Think you’re all done once you buy your hearing aids? Think again. Much like a hat or jacket will help modify your outfit for specific Houston environments, accessories are available to help your hearing aid work better in specific situations.
Assistive Listening Devices
Assistive listening devices or ALDs are the most popular hearing aid accessories. They help users hear and understand voices better than they could with just hearing aids.
Within all modern hearing aids is a small copper coil that acts as a wireless receiver, called a telecoil (also known as t-coil). This telecoil is essential for any assistive listening device.
The three most common assistive listening devices are below:
A hearing loop (or induction loop). This loop uses electromagnetic energy to transmit sound. The hearing loop consists of four parts:
- A sound source
- An amplifier
- A thin wire loop
- A receiver
Sound is amplified, converted into an electromagnetic signal and passed through the loop until it is picked up by the receiver, which for most is located within their telecoil-enabled hearing aid.
The sound is clearer and contains much less of the bothersome background noise since it is picked up directly by the hearing aid. Hearing loops are usually found in Houston theaters and conference centers.
Unlike the electromagnetic signal used by the hearing loop, an FM system uses radio signals to transmit sound. This system can usually be found in Houston classrooms.
The speaker (most often a teacher) wears a small microphone clipped to their shirt. The microphone is connected to a transmitter. The hearing impaired student will wear the receiver turned to a specific channel. Their telecoil-enabled hearing aid will then convert the radio signal into an electromagnetic signal within the device.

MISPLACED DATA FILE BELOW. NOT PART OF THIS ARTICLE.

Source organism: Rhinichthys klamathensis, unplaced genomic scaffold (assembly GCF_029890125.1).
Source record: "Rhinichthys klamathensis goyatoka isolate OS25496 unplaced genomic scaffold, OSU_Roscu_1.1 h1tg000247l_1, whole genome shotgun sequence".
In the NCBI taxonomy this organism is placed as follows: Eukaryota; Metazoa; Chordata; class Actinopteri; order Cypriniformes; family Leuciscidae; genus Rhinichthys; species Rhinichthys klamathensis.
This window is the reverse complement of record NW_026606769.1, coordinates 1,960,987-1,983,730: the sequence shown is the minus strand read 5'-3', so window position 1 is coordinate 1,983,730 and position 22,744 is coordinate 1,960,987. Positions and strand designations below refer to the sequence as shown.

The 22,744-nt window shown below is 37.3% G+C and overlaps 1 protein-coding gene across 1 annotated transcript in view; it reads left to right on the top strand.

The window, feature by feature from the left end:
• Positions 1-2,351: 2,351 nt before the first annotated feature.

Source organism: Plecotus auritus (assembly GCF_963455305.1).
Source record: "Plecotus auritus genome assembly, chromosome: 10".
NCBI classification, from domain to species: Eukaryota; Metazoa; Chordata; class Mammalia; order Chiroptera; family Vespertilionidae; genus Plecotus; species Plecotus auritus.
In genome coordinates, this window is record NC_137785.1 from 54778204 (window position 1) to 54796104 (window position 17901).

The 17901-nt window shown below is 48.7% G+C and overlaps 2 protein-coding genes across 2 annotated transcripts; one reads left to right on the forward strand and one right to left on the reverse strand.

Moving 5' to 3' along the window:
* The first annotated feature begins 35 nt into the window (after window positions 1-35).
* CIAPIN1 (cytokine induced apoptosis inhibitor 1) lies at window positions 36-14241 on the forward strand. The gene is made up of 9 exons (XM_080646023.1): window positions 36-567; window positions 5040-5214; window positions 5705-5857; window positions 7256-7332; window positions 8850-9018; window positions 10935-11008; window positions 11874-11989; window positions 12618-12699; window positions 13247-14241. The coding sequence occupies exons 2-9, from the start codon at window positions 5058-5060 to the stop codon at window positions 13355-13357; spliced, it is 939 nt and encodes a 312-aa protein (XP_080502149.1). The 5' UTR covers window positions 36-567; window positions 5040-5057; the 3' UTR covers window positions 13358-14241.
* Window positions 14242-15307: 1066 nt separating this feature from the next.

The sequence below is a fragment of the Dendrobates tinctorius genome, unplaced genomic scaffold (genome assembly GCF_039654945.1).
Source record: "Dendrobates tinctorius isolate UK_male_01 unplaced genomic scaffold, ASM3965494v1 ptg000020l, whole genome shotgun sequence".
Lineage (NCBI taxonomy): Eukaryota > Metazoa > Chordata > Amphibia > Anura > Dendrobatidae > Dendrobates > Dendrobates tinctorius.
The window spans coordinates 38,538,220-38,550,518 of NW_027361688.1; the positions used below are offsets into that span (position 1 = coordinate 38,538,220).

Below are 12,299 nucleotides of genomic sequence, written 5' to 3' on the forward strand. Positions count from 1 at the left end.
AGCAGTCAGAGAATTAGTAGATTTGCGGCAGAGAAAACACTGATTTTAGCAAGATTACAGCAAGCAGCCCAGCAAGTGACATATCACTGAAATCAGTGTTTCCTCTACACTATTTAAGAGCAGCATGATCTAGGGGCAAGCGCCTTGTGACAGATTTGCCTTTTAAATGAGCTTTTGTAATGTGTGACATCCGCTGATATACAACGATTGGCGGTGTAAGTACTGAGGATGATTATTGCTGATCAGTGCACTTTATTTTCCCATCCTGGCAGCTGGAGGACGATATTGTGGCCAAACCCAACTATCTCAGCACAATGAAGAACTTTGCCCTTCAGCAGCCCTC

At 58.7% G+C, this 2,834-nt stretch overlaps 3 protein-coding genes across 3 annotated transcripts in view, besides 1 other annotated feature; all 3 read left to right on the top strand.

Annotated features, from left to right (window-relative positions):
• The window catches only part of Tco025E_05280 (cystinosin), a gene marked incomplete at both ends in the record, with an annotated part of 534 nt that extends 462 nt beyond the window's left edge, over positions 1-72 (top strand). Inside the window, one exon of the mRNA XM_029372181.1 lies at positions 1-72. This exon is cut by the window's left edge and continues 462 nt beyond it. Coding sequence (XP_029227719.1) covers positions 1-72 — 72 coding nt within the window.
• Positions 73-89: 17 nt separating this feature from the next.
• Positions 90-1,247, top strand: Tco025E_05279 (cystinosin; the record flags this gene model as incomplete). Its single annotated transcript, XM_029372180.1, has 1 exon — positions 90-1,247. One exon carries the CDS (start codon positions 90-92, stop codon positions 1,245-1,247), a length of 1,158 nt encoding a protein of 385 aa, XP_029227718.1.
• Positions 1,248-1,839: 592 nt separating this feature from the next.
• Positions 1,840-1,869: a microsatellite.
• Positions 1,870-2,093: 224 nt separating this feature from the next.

An infrared system uses infrared light to transmit sound. A transmitter converts sound into light and sends that light to the receiver worn by the hearing impaired individual. Unlike the other systems, infrared cannot pass through walls. This makes this method ideal for locations where confidential information is discussed, such as a Houston courtroom.
Hearing Aid Accessories
Besides assistive listening devices, there are a number of other hearing aid accessories.
Remote controls are able to wirelessly connect to your hearing aid to let you change the program or volume without having to fiddle with small buttons.
Personal microphones can help assist with one-on-one conversations. They are worn around the neck of your conversation partner and the microphones directly broadcast their voice into your hearing aid without distracting background noise getting in the way. These microphones can also be used in larger group settings. Simply place them on the table in the middle of the conversation.
Looking to get even more out of your hearing aid? Contact your Houston audiologist. They will help you decide which accessories will be right for your listening lifestyle.